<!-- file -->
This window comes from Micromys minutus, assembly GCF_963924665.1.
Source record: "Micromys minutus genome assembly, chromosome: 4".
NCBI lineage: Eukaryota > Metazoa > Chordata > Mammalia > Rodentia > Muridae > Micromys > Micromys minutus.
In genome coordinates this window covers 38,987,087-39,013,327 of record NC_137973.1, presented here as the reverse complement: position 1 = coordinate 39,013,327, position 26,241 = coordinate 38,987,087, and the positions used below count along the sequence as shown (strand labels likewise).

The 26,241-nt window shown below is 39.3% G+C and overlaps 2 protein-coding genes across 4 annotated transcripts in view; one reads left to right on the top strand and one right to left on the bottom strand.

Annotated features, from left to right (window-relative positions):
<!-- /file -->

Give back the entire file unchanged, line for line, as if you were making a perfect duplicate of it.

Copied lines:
This window comes from Micromys minutus, assembly GCF_963924665.1.
Source record: "Micromys minutus genome assembly, chromosome: 4".
NCBI lineage: Eukaryota > Metazoa > Chordata > Mammalia > Rodentia > Muridae > Micromys > Micromys minutus.
In genome coordinates this window covers 38,987,087-39,013,327 of record NC_137973.1, presented here as the reverse complement: position 1 = coordinate 39,013,327, position 26,241 = coordinate 38,987,087, and the positions used below count along the sequence as shown (strand labels likewise).

The 26,241-nt window shown below is 39.3% G+C and overlaps 2 protein-coding genes across 4 annotated transcripts in view; one reads left to right on the top strand and one right to left on the bottom strand.

Annotated features, from left to right (window-relative positions):